Prepare the sauce: While the rolls are baking, prepare your sauce. Dice the onions coarsely and add to a blender along with 1/4 cup of water. Puree the mixture for a minute (this ensures your sauce is smooth and not dotted with onion pieces).  Add 1/4 cup of butter to a large sauce pan. Add the pureed onion mixture and cook for 2-3 minutes. Mince the garlic clove and add it to the butter. Cook for 1 minute. Add the flour and continue whisking the mixture. You are essentially making a roux (a mixture of flour and fat that is cooked to thicken sauces). The mixture will gum up and stick a bit but keep whisking as the raw flour needs to cook off in the butter and slightly toast. Cook for a minute or so before adding in the tomato sauce. Mix vigorously to combine and remove any obvious lumps of which remain from the roux. Add the chicken stock (or water) and cream. Add the salt and pepper and continue to cook the mixture for 3-4 minutes until it starts to boil a bit and thicken. Remove the sauce from the heat and set aside. 

Assemble the dish for serving: Once the cabbage rolls are finished baking, remove them from the oven. Carefully peel away the burnt pieces of cabbage from the top and discard. Serve your cabbage roll warm and top each with warm sauce. Garnish with parsley to add colour, if desired.

10 thoughts on “Cabbage Rolls with Tomato Cream Sauce

  1. We just cooked it and it was great!
    We found two little mistakes in the recipe: When preparing the cabbage: We are pretty sure that you wanted us to add 1/4 cup of SALT instead of 1/4 cup of WATER 🙂 Second, the onions and garlic prepared for the filling are not mentioned anywhere later in the text. We assumed to mix it with the meat and the other stuff.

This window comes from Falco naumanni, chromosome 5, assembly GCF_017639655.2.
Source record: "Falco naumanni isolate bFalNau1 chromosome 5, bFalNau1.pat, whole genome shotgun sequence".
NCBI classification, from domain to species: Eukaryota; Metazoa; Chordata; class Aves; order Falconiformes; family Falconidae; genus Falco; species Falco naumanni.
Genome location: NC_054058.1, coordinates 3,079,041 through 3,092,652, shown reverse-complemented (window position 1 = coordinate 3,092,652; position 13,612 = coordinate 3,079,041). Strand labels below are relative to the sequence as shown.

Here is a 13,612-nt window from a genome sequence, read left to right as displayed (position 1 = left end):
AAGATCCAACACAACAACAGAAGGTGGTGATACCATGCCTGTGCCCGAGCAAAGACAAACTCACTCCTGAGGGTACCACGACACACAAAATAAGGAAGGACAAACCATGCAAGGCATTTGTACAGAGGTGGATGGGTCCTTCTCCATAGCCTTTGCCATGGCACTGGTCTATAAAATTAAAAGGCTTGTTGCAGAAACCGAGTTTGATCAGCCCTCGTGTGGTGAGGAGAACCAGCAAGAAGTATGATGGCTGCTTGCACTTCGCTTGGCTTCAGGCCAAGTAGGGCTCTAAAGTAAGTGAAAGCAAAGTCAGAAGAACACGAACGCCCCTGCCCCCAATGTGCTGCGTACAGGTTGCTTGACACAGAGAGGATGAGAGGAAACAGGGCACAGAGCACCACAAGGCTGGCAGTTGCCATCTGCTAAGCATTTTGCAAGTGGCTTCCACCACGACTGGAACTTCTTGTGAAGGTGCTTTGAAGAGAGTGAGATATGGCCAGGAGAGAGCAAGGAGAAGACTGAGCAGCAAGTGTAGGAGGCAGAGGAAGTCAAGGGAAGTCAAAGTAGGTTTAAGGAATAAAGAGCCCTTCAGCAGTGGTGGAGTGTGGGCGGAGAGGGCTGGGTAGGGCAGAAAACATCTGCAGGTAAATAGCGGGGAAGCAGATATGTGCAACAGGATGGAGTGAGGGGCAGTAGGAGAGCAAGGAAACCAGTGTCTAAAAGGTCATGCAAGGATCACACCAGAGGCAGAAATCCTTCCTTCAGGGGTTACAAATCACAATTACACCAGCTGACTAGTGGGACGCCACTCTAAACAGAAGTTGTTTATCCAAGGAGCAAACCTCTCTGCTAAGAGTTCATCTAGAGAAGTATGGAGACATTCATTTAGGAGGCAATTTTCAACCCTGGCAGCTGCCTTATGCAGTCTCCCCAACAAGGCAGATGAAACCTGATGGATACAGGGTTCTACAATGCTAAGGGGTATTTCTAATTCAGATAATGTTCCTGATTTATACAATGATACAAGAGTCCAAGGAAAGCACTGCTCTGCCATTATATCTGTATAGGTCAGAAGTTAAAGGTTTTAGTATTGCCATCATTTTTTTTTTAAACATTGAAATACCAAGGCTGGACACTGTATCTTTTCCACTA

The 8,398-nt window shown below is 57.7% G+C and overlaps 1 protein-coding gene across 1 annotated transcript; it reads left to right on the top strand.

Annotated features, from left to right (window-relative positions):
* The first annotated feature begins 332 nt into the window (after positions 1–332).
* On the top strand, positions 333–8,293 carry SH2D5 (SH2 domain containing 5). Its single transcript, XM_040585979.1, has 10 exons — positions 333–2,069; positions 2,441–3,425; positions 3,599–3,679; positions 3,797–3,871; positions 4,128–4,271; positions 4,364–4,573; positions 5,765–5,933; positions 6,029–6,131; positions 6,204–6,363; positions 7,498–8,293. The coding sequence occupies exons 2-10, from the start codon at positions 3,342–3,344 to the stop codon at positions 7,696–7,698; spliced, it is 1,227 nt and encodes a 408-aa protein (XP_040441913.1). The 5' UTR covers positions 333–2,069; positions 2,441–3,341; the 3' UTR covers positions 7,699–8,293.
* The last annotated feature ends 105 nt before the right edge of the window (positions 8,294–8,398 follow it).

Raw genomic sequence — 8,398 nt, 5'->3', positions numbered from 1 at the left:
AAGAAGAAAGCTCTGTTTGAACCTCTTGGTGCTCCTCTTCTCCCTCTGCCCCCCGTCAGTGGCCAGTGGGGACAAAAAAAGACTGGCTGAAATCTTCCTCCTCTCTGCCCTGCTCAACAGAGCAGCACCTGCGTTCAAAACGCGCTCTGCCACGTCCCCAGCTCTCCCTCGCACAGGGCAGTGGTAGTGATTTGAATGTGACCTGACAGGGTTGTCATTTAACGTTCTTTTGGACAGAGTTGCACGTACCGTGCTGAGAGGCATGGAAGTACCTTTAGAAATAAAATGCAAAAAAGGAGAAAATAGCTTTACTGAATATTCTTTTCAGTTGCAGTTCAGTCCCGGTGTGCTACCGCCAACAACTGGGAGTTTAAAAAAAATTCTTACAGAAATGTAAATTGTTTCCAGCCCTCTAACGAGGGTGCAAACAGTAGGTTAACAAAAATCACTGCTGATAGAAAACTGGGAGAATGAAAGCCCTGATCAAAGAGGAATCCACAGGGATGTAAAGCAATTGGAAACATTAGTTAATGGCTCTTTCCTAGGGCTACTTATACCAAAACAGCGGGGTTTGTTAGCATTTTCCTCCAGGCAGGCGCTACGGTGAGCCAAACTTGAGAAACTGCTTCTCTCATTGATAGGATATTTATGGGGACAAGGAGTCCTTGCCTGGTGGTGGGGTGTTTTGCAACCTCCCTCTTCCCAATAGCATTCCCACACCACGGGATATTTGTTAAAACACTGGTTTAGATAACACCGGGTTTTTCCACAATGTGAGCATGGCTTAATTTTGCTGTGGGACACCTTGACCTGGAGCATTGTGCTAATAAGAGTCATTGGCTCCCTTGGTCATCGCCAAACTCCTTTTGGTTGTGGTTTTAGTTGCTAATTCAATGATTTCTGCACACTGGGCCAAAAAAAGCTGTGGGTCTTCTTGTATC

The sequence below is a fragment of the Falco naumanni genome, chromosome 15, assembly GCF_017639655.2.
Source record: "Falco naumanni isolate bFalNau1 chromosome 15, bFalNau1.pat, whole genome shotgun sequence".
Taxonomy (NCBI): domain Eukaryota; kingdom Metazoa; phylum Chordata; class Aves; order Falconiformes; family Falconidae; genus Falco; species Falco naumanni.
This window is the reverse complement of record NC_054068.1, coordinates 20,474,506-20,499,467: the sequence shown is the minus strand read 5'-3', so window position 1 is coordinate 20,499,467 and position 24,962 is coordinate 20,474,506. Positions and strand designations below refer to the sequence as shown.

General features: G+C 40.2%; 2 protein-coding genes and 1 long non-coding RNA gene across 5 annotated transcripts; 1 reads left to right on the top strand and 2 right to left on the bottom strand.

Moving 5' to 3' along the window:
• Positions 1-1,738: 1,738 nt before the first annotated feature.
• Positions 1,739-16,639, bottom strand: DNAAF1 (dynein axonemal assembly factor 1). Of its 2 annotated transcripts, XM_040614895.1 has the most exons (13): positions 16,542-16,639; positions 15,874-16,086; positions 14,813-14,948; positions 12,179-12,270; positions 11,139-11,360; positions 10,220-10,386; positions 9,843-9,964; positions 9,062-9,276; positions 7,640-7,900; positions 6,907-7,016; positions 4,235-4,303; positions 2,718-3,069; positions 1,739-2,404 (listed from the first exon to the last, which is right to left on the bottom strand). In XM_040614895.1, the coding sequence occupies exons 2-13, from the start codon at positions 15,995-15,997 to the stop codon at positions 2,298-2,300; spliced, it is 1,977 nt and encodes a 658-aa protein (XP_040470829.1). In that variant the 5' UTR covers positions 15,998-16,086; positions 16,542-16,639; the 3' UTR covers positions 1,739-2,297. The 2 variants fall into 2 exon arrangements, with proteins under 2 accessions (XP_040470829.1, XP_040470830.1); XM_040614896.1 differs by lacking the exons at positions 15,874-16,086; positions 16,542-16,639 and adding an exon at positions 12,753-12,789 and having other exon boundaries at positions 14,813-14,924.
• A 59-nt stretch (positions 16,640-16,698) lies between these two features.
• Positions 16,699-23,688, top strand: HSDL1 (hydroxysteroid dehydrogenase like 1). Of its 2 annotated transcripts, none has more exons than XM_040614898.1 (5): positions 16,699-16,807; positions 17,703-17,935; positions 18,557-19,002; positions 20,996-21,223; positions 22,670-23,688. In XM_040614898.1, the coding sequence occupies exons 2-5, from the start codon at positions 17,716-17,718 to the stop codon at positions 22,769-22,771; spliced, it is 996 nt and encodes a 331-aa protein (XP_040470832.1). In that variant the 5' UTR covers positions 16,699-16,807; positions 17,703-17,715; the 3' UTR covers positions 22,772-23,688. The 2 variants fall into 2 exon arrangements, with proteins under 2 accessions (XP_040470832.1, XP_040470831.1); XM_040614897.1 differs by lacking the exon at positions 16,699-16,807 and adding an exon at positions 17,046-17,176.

Thanks for the delicious recipe!

  2. Lina and Marco, thank you so much for your feedback! I’ve corrected those errors. When I’m writing up such a long recipe, I hate to admit it, but I’m bound to make an error or two (despite my countless editing and re-reading!) so I’m thankful to readers such as yourself who look at the recipe with ‘fresh eyes’ and read carefully through it as you’re trying it out, so I can then perfect the recipe! So glad you enjoyed the cabbage rolls! 😉

  3. Found your post from food gawker and made these for dinner tonight…wow! We LOVED them. I prepped everything on Sunday so only had to cook the rolls and make the sauce this evening. Will definitely add this to our favorites!

    • Abbey, I’m so glad you enjoyed them! They have quickly become a family favorite in our home! Don’t forget to subscribe to my blog for more recipes like this! 😉 Hope your family enjoys this recipe for years to come! 😉

  4. As I am Polish I try to make mine regularly. They are not as good as my mother’s but my family love them. The only problem I have is with the cabbage, nothing comes close to huge wonderful cabbages we use in Poland for this dish.

    • Ewa, I have yet to taste the difference between cabbage grown in North America and those grown in Poland…I would love to try them one day! 🙂